Nintendo 3DS XL review
Review Nintendo has supersized its 3DS with a 4.9in screen that's almost twice the
size area of its predecessor. The handheld goes on sale this week, but if you're unsure whether its worth the upgrade, here's what we thought after a weekend of gaming on it.
With the enlarged display more or less the only improvement, it was obvious this was where I'd be most focused… or not – such is the visual experience of the console's 3D capabilities. Gaining perspective from the ever evasive 'sweet spot' was easier to keep with than the smaller 3DS That said, sudden head tilts or shifts in arm movement still mean you'll have to adjust accordingly and before long I gave up, returning to 2D.
I haven't lost complete faith on this added dimension malarkey, but have yet to find any 3D gear that convinces me the tech is worth investing in. For now, at least, the 3DS XL joins that growing list of dimensionalised products with 3D tech that's found wanting.
3D grumbles aside, the overall increase in display size is a welcome improvement and – based on its predecessor alone – is certainly more of a joy to use. Evidently, Nintendo has begun to realise that, when it comes to gaming, bigger is better. Indeed, the 3DS XL's display is the largest yet for a Nintendo handheld. Sure there's a trade-off regarding compactness but the user experience is much improved as games are easier to get sucked into and short sighted sufferers, like myself, need not hold it so close to focus either.
As reported when the 3DS XL was first announced, the display resolution hasn't been improved. Consequently, games tend to look less sharp then before and in many cases, come across extremely pixellated. A resolution to match the PlayStation Vita would have been too much to hope for.
Fortunately, Nintendo has included a 1:1 pixel mode - activated during a game's boot. This keeps older DS titles sharp by not stretching them to widescreen proportions like its baby brother did. The hinge has also been tweaked to include another lock-point, so users can play the handheld without the need to fully open it.
There's no doubt 3DS fans will prefer this new model, so long as they don't mind the smoother more rounded design, which didn't appeal to me much, truth be told. Personally, I prefer the matt finish to the 3DS' fingerprint-magnet gloss.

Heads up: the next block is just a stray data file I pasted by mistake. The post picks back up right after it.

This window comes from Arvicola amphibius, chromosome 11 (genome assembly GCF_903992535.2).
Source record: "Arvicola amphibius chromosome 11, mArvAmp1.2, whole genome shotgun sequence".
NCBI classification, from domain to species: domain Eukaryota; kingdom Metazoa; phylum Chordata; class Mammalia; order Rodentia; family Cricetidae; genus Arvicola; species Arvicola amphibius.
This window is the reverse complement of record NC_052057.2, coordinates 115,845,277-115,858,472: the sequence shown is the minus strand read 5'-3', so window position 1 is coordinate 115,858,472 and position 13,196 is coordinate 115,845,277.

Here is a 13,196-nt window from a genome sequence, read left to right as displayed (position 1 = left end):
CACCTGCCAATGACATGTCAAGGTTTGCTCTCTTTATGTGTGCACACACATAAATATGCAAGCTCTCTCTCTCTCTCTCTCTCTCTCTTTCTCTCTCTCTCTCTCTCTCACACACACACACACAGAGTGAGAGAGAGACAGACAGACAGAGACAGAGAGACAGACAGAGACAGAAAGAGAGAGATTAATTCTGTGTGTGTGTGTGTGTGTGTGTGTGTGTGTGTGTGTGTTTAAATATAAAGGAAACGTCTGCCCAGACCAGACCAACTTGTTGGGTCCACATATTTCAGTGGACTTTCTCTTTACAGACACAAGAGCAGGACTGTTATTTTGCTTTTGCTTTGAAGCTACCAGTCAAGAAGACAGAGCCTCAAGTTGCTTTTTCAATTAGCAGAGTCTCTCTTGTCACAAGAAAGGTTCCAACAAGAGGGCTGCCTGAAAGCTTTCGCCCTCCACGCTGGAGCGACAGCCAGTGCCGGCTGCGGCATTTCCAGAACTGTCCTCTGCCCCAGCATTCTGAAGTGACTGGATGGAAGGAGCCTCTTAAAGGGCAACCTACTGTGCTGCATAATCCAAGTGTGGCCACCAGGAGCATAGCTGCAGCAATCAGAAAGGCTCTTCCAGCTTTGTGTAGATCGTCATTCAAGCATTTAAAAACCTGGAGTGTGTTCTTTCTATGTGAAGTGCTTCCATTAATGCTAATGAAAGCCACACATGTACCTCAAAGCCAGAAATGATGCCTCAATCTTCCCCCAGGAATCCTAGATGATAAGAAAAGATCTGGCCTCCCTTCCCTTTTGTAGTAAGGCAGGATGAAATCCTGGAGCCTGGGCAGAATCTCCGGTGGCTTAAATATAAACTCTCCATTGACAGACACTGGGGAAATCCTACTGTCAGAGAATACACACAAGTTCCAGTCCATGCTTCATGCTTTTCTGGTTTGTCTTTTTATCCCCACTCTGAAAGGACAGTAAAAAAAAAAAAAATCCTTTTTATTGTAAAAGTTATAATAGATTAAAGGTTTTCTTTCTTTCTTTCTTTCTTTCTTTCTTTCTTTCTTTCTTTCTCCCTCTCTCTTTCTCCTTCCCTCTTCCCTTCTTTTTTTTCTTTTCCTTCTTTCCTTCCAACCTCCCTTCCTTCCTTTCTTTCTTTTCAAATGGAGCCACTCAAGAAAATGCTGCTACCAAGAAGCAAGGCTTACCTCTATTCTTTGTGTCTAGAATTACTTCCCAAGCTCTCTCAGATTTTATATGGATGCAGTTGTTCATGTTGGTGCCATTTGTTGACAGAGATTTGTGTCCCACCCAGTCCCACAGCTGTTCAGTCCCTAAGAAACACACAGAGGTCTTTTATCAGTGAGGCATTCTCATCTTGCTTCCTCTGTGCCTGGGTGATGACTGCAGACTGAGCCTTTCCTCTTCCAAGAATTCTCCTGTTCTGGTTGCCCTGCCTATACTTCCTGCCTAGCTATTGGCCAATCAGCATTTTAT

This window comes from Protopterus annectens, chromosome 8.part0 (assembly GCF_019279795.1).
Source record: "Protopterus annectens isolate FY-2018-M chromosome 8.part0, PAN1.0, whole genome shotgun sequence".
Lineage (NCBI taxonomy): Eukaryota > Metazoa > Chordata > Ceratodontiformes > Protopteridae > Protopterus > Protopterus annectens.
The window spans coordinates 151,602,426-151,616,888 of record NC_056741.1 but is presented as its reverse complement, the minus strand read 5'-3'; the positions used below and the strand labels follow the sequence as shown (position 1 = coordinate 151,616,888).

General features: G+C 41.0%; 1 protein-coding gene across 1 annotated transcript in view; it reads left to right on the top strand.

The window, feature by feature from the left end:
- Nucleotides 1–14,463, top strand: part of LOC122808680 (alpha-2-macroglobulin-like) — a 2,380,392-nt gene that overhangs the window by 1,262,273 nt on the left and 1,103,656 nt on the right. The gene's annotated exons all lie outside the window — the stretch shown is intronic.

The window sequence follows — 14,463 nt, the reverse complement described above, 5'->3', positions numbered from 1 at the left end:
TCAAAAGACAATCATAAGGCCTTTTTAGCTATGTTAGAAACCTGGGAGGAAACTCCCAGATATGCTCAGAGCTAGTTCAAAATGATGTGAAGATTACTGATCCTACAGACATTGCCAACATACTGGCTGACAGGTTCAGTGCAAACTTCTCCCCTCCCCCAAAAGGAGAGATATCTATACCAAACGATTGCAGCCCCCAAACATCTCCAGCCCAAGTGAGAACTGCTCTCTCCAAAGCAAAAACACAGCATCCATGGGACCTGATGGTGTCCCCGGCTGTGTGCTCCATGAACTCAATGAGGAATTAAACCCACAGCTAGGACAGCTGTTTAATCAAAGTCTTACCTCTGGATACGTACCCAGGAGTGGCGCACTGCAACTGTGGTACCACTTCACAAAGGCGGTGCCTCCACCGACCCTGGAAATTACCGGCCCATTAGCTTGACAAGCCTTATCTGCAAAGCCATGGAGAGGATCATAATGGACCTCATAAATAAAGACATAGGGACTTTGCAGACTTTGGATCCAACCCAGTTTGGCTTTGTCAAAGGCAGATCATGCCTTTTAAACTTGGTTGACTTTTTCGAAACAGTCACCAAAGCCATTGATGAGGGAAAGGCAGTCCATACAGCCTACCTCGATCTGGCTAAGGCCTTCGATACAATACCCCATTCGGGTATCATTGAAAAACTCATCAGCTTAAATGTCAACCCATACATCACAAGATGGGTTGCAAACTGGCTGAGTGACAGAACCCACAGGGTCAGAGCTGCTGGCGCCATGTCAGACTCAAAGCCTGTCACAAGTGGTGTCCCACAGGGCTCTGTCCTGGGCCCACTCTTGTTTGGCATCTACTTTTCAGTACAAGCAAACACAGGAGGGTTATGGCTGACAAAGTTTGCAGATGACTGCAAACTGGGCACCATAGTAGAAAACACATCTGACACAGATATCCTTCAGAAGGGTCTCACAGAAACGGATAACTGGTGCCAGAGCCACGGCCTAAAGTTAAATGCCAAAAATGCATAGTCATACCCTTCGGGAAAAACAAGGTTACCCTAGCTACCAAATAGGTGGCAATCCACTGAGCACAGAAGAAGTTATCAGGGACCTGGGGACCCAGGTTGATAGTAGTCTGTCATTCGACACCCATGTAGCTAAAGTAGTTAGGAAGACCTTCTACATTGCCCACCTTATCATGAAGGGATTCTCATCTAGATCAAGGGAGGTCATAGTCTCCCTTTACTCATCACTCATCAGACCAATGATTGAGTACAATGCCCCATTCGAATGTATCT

Certainly, repositioning the headphone socket to one side – away from the centre – is a good move, however, the package as a whole feels cheaper and slightly too clunky to carry around comfortably. Transporting a 3DS is easy enough and I can just about get away with a PlayStation Vita, but I look far too happy to see everyone when there's an XL in my pocket.
Next page: Cramp it up
Problem there is that smartphone designs are moving away from physical buttons; for "proper" gaming you need them. Trying to play GTA:Chinatown on a phone is a very unpleasant experience compared to a proper console.
Re: "Cue fanboys."
Zelda skyward sword is "just" zelda (i mean "just one of the best games ever made"), but the controls aren't worse than ocarina on an n64, both are perfectly tuned to their control mechanisms. And the idea that the 3d marios play like the 2d ones is misguided. 2d mario has a special momentum that i've never managed to get the hang of, 3d mario I can control fine, even in 2d style sections. Super Mario 3d land is structurally similar to the 2d ones (in terms of worlds and levels within them) but the gameplay is markedly different. If it wasn't I'd be as shit at it as I am at the SNES mario games.
I totally appreciate that some people don't "get" nintendo but to claim that they don't innovate is bizarre, of the 3 big console manufacturers they're far and away the most inventive. Admittedly when they find something that works they iterate it but compared to the yearly fifas, cods etc. they're very restrained. It's one smash bros per platform not one per year...
There are no doubt a load of interesting cheap games on pc, but you buy a console (well, nintendo one) to get simple quick access to games that work. I've just spent too much time fucking around with pcs trying to get games working in the past, just can't be arsed anymore....
"Smart phone gaming is making this design redundant unless your parents won't let you have a phone."
Phones are not equipped with the correct user interface for gaming, so until thats sorted then I will have to stick to dedicated portable gaming systems for my kicks.
"And for people who doubt that try using MAME on a touch screen smartphone, it's not the best experience."
RE: Smart phone gaming is making this design redundant..
Bullshit! For many types of games touch screen control is nothing but a total fucking pain in the arse.
Don't understand the logic?
Don't understand why they didn't include a second analogue? It's pretty straightforward. They don't want to splinter the 3ds games market by having games the won't work on older handsets because the only have one.
To my mind, the real problem with the 3ds is a lack of killer software. While the console itself comes with some fun games and stuff built in, finding a full price game worth buying is tricky. I've been playing wario land 4 on mine recently, that's a gameboy game... If they don't get themselves a killer app soon the phones will win!!!